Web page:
A Magical Token of Friendship

This story was written for Author Sue Vincent’s Thursday photo prompt: for the above picture and the word ‘Token’

Here’s my enchanting take on the prompt …

A Magical Token of Friendship

They say; You have to believe it to see the magic.

Twelve-year-old Elsie believed with all her heart. Every time she got the chance, she’d run through her back garden and into the ancient oak woods beyond. She’d make her way through the bushes, and around the trees to the glade.

It was an almost perfect circle of grasses, and small shrubs surrounded by the dense woodland. There was a scattering of rocks, some covered in mosses other bare within the flora.

Elsie discovered a peculiar granite rock here. She knew it wasn’t natural, it bore the face of a man with black stones for eyes. Curiously it was part of a small circle of rocks. This became Elsie’s favourite place to play. She’d have dinner parties with her dolls and even read her fairytales here.

Sometimes, she was sure she could hear singing and chattering. During those times she’d search for people and find nobody there. Yet somebody must have been close by during those times.

Elsie began to notice her things disappearing. She’d lose a coin one day, a teaspoon another. One day her special birth ring vanished. It left her very upset when she couldn’t find it.  

Determined to find the thief, Elsie began leaving a couple of beads by the face stone each day as a token of friendship. She’d always leave two of the same colour and shape. “I know you’re here. These are a gift for you,” she’d say as she got up to head home.

The next day a bead would be gone. A beautiful feather, a shiny rock or a majestic skeletal leaf would be left in its place.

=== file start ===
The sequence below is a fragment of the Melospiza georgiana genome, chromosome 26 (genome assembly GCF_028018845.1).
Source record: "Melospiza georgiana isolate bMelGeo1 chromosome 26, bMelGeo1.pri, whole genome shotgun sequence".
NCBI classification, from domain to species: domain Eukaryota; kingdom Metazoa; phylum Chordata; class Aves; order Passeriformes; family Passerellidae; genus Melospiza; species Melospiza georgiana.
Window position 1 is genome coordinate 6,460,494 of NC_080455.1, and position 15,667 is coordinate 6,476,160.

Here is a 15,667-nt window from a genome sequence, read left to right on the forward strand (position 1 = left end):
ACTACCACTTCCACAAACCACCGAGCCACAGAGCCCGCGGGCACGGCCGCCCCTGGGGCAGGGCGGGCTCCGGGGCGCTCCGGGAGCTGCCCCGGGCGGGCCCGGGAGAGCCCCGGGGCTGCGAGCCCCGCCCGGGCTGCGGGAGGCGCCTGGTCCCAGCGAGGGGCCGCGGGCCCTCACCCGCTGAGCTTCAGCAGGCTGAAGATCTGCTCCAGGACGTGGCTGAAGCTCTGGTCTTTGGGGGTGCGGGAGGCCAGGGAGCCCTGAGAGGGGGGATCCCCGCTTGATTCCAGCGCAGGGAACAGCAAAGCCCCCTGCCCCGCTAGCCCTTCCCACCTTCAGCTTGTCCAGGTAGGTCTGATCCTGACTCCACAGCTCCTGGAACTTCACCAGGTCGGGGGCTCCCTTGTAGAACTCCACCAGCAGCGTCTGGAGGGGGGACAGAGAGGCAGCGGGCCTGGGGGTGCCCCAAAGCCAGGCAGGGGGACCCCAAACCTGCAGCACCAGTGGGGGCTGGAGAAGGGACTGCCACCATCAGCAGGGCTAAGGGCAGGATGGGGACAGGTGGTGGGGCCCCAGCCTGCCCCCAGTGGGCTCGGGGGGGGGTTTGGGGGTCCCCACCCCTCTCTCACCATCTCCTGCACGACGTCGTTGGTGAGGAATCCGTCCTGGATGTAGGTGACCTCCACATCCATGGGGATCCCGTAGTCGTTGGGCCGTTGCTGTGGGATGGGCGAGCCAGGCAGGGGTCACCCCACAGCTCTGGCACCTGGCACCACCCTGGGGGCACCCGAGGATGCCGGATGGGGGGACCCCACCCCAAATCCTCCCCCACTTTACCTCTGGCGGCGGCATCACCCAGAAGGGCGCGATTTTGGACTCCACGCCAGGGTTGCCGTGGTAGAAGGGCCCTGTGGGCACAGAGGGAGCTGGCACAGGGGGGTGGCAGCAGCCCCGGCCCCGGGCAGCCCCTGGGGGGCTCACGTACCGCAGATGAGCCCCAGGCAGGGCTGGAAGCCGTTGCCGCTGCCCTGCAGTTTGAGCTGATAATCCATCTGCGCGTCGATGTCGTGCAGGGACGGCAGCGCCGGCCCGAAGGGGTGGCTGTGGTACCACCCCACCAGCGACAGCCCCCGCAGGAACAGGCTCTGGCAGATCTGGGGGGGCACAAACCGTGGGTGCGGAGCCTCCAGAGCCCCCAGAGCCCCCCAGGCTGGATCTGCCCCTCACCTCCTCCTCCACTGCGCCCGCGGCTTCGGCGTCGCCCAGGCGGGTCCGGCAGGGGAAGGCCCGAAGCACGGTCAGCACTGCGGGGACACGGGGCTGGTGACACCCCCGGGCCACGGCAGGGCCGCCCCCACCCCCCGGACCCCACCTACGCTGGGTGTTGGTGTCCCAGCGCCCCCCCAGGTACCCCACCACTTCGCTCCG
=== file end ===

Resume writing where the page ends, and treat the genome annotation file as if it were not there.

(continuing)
“Thank you, for my gifts.” Elsie peered around the glade and smiled at the wise kestrel watching her from the trees. “I know you don’t take my things.”  

He gave a squawk and bowed to her.

“Same to you, Mr Bird.” Elsie laid out two flat red beads before the stone. She sat cross-legged beside it and closed her eyes. “I feel you all around, I see my things disappear, I hear you singing so beautifully. My name is Elsie, I believe in you and I promise to keep your secret. Will you —” Elsie’s breath caught in her throat.

Something tugged on the bow in her hair. Blew in her ear like a gentle breeze.

Elsie opened her eyes and glanced about her. “I felt that – Where are you?”

“I’m here.”

Elsie looked to the face stone. Sitting cross-legged on the top was the most magical of beings. “I knew it! You’re a fairy!” Elsie beamed as she took in the three-inch tall figure, she had glowing, golden hair and the most enchanting, pretty face. Her wings were like the delicate dragonflies only silvery and glittering. She had on a dress of white dove down-feathers and the most serene energy about her.

“I am. My name is Petalee. Thank you for keeping my secret, Elsie.” The fairy fluttered her wings and smiled.